Wednesday, March 31, 2004

Recent personal thoughts on higher end digital cameras

John's Digital Photography Page

Advice to a friend on buying a digital camera. I wrote this in a quick email, but it might be of broader interest. My friend's daughter has a G2 she likes, but she's bothered by the "shutter lag" and is shopping for the next step up. I start by discussing how to make the Canon G2 work better:
The G2 actually has very good responsiveness, but there's a trick to it. She needs to pre-charge the CCD and eliminate the slow focus-acquistion phase. For the zoo pictures she can lock aperture and focus and then depress the shutter button slightly prior to shooting. If she squeezes to take the shot the lag will be very short. I've gotten very good pictures of our kids that way... (This was the reason I bought the G2, I knew beforehand that the timed lag was among the shortest in the industry -- assuming CCD pre-charge and pre-focus.)

Another trick is to drop the image res slightly so it will cycle into memory faster without overflowing the internal buffer, then put the camera into burst mode. Do as above, but when the picture is taken it bursts and you get more chances to capture an image.

Still, there's a lag. The pros use Canon CMOS SLRs mostly. I think some pros even use the $1500 10D, of which the Digital Rebel $900 is a cheaper version. Canon just introduced a new camera, the Pro1. It's a descendant of the G2 with a large zoom and up to 8mpixel. I think it has a faster bus and will capture quickly with a high speed card. The Nikon D-70 is also very new and very hot. I guess, but don't know, that the CMOS sensors don't need to be pre-charged and thus are less prone to shutter lag.

Another BIG factor is light sensitivity. Is she taking flash pictures at the zoo? If she's not, she needs ISO 400 or higher pictures with good light sensitivity. That's very rarely discussed. Most digital cameras have far too much noise at ISO 400. The main exceptions are the Canon CMOS cameras, including the rebel and the 10D. They have very nice images at ISO 400 and tolerable at ISO 800.

Digital SLRs all have problems with dust on the image sensor. I think the D-70 may have some new technology to help with that. Need to be very careful when changing lenses esp. in dusty settings.

I think for her needs I'd look at the

1. Canon Pro1: Just on the market, very hot -- but not my first choice because I of some "purple fringing" that's a side-effect of pushing smaller CCDs too hard. (The industry is selling megapixels now -- and pushing current CCDs further than they ought to. They depend on heavy post-processing in the camera to fix the images -- but it's not perfect).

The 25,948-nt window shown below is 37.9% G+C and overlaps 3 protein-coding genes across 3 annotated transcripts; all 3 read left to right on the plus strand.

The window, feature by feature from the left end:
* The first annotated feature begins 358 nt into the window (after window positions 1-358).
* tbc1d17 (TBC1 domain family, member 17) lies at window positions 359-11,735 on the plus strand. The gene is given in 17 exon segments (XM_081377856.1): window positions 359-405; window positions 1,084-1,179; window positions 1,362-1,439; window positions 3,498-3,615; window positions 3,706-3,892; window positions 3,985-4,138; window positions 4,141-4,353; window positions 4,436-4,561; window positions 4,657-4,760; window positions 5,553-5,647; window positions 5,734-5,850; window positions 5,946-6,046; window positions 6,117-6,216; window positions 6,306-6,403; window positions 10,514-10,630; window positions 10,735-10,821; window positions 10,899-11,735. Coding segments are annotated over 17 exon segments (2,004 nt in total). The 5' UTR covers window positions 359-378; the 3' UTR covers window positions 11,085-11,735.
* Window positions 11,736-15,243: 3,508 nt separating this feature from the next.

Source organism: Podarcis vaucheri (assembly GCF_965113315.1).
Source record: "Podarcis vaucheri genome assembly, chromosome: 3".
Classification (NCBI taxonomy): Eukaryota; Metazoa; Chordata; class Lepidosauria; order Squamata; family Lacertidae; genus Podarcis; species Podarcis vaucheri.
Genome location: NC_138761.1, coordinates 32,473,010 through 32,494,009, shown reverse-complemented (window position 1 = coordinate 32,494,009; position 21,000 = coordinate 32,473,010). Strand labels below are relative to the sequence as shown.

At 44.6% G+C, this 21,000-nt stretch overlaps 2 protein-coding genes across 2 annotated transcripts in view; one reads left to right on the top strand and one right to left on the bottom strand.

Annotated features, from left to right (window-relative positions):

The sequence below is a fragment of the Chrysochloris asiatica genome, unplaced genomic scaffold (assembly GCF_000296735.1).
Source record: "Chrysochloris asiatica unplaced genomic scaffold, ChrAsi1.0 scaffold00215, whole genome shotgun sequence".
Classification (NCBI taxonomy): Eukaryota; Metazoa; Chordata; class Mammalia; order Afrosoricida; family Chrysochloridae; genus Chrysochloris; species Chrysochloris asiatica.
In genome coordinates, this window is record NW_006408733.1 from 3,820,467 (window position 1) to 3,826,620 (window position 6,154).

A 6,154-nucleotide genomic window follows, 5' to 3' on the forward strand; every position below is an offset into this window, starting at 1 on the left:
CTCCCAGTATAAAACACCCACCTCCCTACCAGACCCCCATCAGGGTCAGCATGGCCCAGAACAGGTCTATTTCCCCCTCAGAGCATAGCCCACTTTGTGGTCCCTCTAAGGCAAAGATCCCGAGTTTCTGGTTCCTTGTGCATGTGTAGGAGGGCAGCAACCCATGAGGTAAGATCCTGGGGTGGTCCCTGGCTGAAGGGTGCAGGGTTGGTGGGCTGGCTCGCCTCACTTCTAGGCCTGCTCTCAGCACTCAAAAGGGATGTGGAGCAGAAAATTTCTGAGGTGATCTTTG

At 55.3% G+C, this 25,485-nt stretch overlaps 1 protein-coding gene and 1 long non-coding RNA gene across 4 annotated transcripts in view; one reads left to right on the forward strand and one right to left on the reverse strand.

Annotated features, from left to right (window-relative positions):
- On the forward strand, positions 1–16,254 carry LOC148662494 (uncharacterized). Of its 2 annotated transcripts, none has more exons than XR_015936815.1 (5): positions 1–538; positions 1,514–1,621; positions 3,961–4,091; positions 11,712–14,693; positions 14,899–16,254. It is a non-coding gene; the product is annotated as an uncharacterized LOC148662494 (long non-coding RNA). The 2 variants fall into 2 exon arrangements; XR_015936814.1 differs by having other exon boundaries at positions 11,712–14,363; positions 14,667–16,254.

2. Canon Digital Rebel (price is falling fast as the D-70 comes on board! Might get a good bargain. The Nikon D-70 is about $300-$400 more than the Rebel since it doesn't include a lens.)

3. Nikon D-70: Excels in burst mode, very new.

4. Canon EOS 10D: the $1500 version of the Digital Rebel, price probably falling because of the D-70. This camera is due for a refresh this fall I think.

5. The SONY alternative to the Pro1 ... SONY and Canon are in a dogfight with Nikon starting to come on fast.

Or she could try my tips on the G2 and see if they work :-).

I think the key discriminator for her may be image quality at ISO 400 and higher. If she wants more zoom (typical of zoo) she wants a smaller sensor, which does favor #1 and #5 above (smaller sensor --> smaller lens/higher zoom).


PS. Everything we need for a GREAT $800 camera is in place, it's just a matter of time. I want JPEG 2000 on the camera (better color management, better edge feature capture, better compression esp. at higher ratios), faster datapaths and bigger buffers (trivial), ISO 800 with tolerable noise, better manual focus/focus lock, image stabilizer technology, no perceptible shutter lag and D-70 level burst mode, internal but serviceable 20GB microdrive (forget the dinky memory cards), the Canon 6 megapixel CMOS sensor and a G2 style body (NOT an SLR -- I don't want the mirror complexity; I refer the swivel LCD feature of the G#/Pro1 line.) The only fly in my ointment is the CMOS sensors are larger than CCD (the "wire" problem) so I may need to live with a bigger camera. I'm fine with my G2 until I get the above -- though the market rarely delivers exactly what I want. I'm figuring on replacing my G2 in the spring of 2005.

PPS. Since cameras are going to get immensely better over the next 18 months (no new technology required, we have all the technology already) she might consider getting a Rebel now (since it will do very well I think) and then replacing it again in the spring of 2006.

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